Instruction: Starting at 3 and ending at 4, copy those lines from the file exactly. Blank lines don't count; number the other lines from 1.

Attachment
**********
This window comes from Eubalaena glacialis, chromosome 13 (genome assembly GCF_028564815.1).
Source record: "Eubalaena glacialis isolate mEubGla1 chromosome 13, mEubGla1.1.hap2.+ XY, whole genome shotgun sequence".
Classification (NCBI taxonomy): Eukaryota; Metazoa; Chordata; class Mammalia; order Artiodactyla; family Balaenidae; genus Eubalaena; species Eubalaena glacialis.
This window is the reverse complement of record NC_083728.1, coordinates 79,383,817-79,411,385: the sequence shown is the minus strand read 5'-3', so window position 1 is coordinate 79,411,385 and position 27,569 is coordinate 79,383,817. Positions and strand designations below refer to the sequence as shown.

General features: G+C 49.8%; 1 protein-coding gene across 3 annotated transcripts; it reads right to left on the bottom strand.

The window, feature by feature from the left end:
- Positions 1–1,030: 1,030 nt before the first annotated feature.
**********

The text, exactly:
Classification (NCBI taxonomy): Eukaryota; Metazoa; Chordata; class Mammalia; order Artiodactyla; family Balaenidae; genus Eubalaena; species Eubalaena glacialis.
This window is the reverse complement of record NC_083728.1, coordinates 79,383,817-79,411,385: the sequence shown is the minus strand read 5'-3', so window position 1 is coordinate 79,411,385 and position 27,569 is coordinate 79,383,817. Positions and strand designations below refer to the sequence as shown.